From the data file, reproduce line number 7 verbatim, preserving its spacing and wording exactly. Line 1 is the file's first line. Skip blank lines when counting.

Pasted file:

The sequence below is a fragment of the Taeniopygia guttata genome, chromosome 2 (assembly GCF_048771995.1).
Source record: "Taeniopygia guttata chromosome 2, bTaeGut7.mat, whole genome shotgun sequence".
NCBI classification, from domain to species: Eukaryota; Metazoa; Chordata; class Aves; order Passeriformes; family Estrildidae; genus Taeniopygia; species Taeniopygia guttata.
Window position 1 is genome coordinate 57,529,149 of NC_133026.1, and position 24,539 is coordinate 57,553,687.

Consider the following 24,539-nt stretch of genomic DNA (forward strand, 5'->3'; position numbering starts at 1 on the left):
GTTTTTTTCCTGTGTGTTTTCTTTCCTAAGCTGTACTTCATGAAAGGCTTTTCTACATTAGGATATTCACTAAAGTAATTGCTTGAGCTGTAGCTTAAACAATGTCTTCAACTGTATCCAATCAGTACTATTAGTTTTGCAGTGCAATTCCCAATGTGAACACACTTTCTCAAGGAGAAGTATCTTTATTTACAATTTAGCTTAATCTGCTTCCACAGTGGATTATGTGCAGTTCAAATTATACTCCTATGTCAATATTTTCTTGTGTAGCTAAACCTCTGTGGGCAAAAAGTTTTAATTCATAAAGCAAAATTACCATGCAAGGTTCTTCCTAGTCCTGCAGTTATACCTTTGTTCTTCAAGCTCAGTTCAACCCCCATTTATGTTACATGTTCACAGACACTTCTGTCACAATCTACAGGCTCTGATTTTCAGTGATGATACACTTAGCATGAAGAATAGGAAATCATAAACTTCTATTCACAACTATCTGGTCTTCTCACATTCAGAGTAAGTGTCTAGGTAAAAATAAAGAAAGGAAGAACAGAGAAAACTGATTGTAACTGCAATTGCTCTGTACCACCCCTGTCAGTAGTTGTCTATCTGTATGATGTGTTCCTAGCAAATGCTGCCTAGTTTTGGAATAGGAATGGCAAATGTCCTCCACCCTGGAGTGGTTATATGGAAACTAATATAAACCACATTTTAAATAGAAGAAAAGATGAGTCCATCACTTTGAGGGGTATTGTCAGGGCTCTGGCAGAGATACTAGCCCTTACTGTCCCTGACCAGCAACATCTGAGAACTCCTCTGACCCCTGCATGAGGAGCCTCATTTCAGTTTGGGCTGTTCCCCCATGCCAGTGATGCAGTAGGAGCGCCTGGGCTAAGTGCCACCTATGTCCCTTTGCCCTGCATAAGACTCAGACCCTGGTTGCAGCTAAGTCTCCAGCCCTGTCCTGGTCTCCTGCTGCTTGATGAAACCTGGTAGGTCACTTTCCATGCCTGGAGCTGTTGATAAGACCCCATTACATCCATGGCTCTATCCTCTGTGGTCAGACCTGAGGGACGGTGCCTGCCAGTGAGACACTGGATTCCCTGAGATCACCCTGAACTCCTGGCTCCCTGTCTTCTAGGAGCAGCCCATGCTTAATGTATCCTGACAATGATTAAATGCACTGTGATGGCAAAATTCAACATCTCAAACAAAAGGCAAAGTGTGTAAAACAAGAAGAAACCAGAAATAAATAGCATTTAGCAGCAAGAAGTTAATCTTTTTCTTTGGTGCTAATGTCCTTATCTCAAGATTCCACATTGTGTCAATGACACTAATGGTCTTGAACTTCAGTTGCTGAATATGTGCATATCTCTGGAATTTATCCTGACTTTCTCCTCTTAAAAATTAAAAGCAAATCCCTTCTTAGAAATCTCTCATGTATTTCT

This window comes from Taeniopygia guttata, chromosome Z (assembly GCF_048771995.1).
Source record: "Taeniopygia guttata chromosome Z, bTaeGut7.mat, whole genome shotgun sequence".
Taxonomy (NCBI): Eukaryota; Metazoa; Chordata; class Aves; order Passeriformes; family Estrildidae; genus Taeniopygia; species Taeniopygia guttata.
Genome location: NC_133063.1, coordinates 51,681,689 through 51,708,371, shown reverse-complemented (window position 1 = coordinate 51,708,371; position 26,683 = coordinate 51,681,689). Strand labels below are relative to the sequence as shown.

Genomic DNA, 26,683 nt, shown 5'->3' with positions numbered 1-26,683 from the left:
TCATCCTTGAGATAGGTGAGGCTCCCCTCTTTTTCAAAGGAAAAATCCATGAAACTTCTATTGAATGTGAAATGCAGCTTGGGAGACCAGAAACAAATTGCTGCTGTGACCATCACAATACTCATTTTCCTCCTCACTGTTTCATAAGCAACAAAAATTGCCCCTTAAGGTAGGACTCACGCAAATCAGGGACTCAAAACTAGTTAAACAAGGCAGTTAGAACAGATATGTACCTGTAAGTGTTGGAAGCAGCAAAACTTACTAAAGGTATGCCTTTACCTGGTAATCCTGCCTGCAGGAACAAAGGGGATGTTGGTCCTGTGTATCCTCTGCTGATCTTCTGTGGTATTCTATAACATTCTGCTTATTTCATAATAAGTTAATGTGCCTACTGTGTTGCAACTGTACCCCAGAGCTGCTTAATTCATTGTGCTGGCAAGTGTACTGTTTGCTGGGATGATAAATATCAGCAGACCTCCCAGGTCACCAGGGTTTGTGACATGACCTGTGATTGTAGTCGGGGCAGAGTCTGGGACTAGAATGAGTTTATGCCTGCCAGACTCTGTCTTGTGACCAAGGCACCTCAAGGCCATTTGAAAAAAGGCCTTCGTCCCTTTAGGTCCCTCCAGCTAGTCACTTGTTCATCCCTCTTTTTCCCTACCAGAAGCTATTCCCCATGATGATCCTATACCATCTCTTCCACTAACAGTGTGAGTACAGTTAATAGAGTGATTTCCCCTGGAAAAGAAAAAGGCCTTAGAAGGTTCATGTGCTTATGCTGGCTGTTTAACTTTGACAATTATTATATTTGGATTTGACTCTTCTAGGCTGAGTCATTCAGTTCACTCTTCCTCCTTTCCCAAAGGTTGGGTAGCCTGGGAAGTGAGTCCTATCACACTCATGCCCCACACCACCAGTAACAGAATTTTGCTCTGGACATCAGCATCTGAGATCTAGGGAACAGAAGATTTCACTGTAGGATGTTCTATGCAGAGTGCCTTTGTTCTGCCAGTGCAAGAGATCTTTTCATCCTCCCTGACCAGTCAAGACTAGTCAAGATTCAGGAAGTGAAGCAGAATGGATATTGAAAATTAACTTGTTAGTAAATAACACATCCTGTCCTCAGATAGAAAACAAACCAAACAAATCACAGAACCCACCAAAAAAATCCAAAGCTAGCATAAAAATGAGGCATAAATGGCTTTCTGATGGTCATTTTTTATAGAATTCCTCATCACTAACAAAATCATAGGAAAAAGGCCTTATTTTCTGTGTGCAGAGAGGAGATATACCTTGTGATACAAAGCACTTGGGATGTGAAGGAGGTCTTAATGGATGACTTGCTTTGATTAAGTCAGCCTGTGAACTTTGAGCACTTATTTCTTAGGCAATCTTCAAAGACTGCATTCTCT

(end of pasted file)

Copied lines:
This window comes from Taeniopygia guttata, chromosome Z (assembly GCF_048771995.1).